Kick Upstairs, the debut record from local upstarts The Lonely H, is a smattering of sounds created by four Port Angeles teenagers that shows plenty of potential and marks the official entrance of another promising young pop band into the Northwest scene.
Singer Mark Fredson's vocals are straight out of the Rivers Cuomo school and his bandmates — guitarists Eric Whitman and Colin Field, drummer Ben Eyestone and bassist Johnny Whitman — do a solid job of making his wildest "Surfwax America" dreams come true on tracks like "Ken" and "Electric Change." However, as closely as Fredson's voice comes to mimicking Harvard's resident geek-chic rocker, the album both shines and falters when he forges his own identity as a frontman on the tracks that are non-Weezer soundalikes. One such track is "Marmalade Sky," a song that doesn't come close to living up to its titular Fab Four reference.
On other songs, it's tough to gauge where exactly Fredson is going with his vocals, damaging the debut with his inconsistencies. On one hand, you've got pop songs such as "Don't Worry" and "Family Friends," two shiny gems of 14-carat indie-pop proportions, and on the other hand there are the lackluster aforementioned rockers. Somewhere in-between are tracks like "Sweet Madeline" and the polarizing "Draconious," the latter song being a track that could either draw listeners to The Lonely H in droves or disappoint, because it's such a departure from the other 10 songs on the disc.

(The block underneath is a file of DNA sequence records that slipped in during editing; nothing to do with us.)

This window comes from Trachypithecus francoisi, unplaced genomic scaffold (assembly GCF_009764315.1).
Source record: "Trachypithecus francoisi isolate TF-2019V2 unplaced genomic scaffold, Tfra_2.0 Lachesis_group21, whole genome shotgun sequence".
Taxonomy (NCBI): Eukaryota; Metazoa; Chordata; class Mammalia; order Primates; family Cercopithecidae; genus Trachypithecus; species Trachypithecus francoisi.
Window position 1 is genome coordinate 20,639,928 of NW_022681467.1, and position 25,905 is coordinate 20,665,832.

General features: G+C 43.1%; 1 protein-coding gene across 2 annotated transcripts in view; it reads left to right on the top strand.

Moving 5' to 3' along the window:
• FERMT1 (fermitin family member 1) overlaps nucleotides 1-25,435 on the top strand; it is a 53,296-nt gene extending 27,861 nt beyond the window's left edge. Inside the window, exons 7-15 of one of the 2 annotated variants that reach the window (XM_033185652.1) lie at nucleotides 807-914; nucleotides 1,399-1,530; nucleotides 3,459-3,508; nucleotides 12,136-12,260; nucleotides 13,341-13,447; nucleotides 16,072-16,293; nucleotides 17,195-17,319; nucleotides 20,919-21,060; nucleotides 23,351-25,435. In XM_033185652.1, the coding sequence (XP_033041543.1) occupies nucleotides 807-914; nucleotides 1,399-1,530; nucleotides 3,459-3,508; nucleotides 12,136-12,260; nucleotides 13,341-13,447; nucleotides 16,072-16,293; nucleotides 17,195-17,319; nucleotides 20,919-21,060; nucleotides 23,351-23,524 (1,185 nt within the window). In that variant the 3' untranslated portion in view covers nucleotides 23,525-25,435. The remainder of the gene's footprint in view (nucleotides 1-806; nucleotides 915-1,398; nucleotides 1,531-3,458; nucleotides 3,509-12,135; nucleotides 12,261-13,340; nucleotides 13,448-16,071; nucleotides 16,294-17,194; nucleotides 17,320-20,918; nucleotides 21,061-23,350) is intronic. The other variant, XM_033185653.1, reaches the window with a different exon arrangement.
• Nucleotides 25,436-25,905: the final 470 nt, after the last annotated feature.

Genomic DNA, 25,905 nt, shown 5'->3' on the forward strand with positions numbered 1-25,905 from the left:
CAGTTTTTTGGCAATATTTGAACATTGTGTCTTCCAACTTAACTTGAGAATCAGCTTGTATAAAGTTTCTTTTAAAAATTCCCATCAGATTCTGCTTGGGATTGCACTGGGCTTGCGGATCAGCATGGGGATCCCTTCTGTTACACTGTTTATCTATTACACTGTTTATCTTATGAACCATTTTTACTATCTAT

In the end, the record's inconsistency is more endearing than it is faltering. The record's closing song, "Zelda," show The Lonely H for what they are: a group of musically-talented teens who are having fun playing music together. The group's immense potential is obvious, and their enthusiasm is heard all over Kick Upstairs. The band aims to remind listeners that music should be fun to listen to as well, but it never quite maintains an agreeable flow of consistency.
This makes for a decent debut by a group of kids that likely listened to Weezer's Blue Album one too many times, which isn't necessarily a bad thing. You get the impression that once Fredson nails down his vocal issues the band will follow, making The Lonely H a cohesive and tight-knit force of indie-pop to be reckoned with.